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What makes a pilot Beginner, Intermediate, and Advanced?

Pilot-294

Senior Member
#1
Just wondering how i should classify myself as i havent ever heard it classified. i would like to know how all the classes fall as well so i know when i can say i have advanced to the next level.

As of now i don't have a lot of flight experience but u handle a park zone F4U and an ultra micro Mossie with ease. i fly the corsair pattern and rolls as for the fear of killing my expensive bird (not to mention my favorite) ill save that till i get another plane for more advanced aerobatics. but i have been flying the crap outta that mossie last few times up. stall turns attempted inversion, Immelmann turns, etc, don't wreck often with that (and never with the corsair) landings are fine, no damages to the planes when i land, mostly belly landings, but i find i leave the gear on more often now.

i figure I'm probably still beginner due to a lack of flight time and aircraft experience, and thats ok, but i figured i had to ask more expert opinions.

also throw some planes out there that you think i could be ready to tackle, without being too far out of my envelope haha :cool:
 

pgerts

Old age member
Mentor
#2
There are different levels (certificates) depending on where you live.
Clubs do "normally" require some test that shows that you can start, land, fly level within a defined area and know someting about safety to be allowed to fly without any supervision.
Next level is when you can fly an easy program with some defined areobatic maneuvres.
Another level is when you are allowed to fly with public (on events).
Those different levels are normally divided in types like Gliders, Motorplanes, Helicopters and "Jet".

But the question you asked are supposedly referred to differnet skills needed to fly planes.
Beginner - Bixler type and slow- or parkf lyers
Intermediate - Aerobatic planes (heavier)
Advanced - bigger Scale planes or tricky to fly or extra fragile planes.
 

Ak Flyer

Fly the wings off
Mentor
#3
If you aren't in a club setting where it's defined and you are just looking for things appropriate to your skills, then it's really a gut check judgement call. What are you really ready for, and what are you willing to fix?

Sounds like you have the basics down, usually once a person has mastered basic 4 channel flight, can do loops, rolls, basic aerobatics without sweating and most importantly land in a defined area repeatedly, I would consider them to be an intermediate pilot.

The people I consider advanced pilots are the guys with the super agile planes doing things I can't even fully understand yet. Big gassers hanging on the prop, little electrics spinning around like a squirrel on crack etc....

I think it's also a lot about the building and technical aspects, knowing your plane that make someone an advanced or expert pilot. Seems to me that most people get out of beginner pretty quick and spend the rest of their time in the intermediate category. Takes a lot of dedication and time to become an advanced pilot.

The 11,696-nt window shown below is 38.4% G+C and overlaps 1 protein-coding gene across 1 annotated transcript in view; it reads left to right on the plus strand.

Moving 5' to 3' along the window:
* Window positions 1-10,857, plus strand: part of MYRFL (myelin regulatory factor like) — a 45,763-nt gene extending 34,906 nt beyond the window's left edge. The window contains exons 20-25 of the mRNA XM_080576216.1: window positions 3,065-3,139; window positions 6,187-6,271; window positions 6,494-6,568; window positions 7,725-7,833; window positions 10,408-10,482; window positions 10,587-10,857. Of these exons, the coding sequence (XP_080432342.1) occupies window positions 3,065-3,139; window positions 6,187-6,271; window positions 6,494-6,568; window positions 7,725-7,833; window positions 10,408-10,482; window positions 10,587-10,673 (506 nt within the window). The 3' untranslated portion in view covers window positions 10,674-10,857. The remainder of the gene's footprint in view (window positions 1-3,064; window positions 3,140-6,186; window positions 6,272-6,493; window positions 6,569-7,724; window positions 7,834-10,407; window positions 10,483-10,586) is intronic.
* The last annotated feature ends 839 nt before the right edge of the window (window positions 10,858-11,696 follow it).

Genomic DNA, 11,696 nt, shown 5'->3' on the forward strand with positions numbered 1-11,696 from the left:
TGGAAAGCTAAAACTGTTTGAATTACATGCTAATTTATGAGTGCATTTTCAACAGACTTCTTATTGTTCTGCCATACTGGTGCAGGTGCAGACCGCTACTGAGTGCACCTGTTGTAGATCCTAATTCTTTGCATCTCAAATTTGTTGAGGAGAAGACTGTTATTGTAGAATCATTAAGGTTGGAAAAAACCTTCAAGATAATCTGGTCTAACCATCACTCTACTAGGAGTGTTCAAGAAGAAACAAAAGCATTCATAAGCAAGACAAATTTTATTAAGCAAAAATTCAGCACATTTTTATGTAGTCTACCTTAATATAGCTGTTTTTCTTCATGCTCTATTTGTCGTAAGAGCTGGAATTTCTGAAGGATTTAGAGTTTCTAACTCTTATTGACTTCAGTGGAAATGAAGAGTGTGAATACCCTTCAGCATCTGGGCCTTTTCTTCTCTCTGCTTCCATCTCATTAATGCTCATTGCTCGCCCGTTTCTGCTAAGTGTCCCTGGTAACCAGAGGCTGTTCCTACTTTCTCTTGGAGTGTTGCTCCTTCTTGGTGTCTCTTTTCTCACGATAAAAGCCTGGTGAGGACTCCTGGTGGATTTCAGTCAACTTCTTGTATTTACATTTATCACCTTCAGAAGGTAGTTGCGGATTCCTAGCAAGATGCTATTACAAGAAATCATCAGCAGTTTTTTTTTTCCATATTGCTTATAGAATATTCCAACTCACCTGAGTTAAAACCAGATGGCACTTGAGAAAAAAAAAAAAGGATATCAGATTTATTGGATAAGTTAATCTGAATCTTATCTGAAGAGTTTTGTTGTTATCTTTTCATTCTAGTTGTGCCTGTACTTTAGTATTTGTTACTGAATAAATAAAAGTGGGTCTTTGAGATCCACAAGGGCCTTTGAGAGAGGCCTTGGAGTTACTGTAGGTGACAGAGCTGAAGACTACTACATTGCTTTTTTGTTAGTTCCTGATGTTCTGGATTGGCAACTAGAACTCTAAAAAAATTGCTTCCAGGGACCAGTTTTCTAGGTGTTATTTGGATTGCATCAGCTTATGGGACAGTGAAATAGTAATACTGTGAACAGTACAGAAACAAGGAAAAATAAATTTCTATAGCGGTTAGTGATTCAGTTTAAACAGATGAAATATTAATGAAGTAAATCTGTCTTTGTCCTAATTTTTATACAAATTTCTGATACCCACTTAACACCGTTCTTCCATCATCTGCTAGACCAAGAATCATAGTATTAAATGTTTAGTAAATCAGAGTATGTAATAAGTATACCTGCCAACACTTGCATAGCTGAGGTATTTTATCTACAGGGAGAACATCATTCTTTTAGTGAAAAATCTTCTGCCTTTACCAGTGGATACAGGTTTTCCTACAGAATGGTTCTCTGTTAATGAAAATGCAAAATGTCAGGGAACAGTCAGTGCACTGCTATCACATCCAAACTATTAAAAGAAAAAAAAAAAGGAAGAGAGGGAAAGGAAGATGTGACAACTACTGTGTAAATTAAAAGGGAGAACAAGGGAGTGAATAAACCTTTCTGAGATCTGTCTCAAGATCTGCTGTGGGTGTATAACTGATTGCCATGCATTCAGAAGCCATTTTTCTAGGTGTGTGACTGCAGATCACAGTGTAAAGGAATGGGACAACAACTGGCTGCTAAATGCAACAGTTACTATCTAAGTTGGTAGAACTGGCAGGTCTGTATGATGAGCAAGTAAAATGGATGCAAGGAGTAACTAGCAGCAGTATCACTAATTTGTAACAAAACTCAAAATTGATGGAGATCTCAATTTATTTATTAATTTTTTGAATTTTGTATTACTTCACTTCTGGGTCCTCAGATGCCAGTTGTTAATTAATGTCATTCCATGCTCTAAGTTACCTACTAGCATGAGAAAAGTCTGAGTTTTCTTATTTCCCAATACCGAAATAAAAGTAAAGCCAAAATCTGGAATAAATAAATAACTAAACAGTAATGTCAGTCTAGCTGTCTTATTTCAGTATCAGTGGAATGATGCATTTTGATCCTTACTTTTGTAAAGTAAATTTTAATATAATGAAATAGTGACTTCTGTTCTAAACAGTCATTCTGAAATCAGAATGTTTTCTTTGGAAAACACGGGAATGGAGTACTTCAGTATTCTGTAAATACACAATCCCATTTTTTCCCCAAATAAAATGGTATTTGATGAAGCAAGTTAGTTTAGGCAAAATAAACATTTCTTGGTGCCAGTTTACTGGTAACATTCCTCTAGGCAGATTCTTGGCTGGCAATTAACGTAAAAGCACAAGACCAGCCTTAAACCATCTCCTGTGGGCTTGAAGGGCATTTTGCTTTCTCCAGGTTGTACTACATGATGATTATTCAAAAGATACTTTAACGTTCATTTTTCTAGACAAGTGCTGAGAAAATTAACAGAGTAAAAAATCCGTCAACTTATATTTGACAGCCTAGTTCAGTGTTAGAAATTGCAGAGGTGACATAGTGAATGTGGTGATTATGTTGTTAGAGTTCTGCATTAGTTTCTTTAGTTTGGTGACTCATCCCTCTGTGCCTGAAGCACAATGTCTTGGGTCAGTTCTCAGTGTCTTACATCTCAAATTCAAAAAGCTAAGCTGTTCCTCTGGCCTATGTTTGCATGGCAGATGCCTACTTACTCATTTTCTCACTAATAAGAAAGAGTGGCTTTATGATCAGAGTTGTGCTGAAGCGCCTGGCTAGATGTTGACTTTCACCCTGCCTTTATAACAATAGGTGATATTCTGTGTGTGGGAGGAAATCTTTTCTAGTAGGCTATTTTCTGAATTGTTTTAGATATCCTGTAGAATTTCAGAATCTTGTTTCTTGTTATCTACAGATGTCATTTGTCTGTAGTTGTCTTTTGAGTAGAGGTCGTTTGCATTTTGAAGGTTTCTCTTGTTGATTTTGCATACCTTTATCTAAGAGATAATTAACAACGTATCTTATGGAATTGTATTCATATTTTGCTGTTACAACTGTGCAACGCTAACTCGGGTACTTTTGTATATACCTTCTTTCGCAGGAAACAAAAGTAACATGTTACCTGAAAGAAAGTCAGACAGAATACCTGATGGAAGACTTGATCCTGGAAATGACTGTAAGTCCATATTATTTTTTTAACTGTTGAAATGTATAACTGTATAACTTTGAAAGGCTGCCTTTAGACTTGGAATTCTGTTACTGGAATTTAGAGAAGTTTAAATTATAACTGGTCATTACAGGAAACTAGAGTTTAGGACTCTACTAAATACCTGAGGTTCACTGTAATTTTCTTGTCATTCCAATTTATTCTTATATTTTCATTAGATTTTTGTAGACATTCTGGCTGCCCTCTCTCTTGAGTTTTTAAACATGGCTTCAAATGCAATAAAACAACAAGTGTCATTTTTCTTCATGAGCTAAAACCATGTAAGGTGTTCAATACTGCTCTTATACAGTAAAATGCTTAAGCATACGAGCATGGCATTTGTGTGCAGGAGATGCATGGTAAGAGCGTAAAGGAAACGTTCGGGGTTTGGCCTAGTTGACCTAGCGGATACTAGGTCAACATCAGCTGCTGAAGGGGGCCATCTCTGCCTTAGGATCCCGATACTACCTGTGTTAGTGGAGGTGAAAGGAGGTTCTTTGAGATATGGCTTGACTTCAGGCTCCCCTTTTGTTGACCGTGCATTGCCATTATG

Nothing wrong with being intermediate, seems like it's the most fun. I'll probably never be considered an expert or advance pilot but I'm okay with that.

Just my opinion.

As for planes, what are you into? Electric or fuel? Scale or aerobatic? Where do you fly? There are lots of planes for you in every category but you have to narrow it down a bit. Where you fly is a huge concern. Pretty much dictates how big you can go and possibly what type of propulsion you can use.
 

ananas1301

Crazy flyer/crasher :D
#4
I agree with Akflyer!

Also the term of knowledge is something quite important. Very often you see people flying in youtube videos doing funky stuff we don´t understand. I think a good indicator of how far you are in your progress is how safe you can fly. Then how hard your plane to fly is.
If you can fly a Jet I would classify you as being a intermediate up to advanced (dependend on type of jet) as they are seen as pretty hard to fly.
Each plane has its own character points. Planes with dihedral that go slow like the Bixler stuff are easy to fly. next thing up would be something like a Parkzone warbird. (normally warbirds are seen as not very easy to fly but EPO and Parkzone somehow changed that with their planes) Then I´d go for something like a little more acrobatic like the Extra 300. Then finally a Habu.

Of course also building your own planes and increasing your knowledge is another way of your learning progress. Knowing more leads to better reasoning and therefore better flying experiences. (e.g. using Flaps etc.)
 

Pilot-294

Senior Member
#5
thanks for all the replies while i was out of town. after reading this i would probably rate myself at late beginner early intermediate? not sure on what to rate yet 100% but i hope I'm not giving myself too much credit. and as for planes and my flying space, i can find a spot to fly most anything short of giant scale. and I'm not afraid of glow fuel. i want to get into 3d planes soon (just got a um extra 300 3d) something to learn aerobatics with and to push my flight envelope, I'm a huge warbird fan, and scale flying is fun too. i can sometimes fly in gyms and outdoors is my main flight area.
 

Ak Flyer

Fly the wings off
Mentor
#6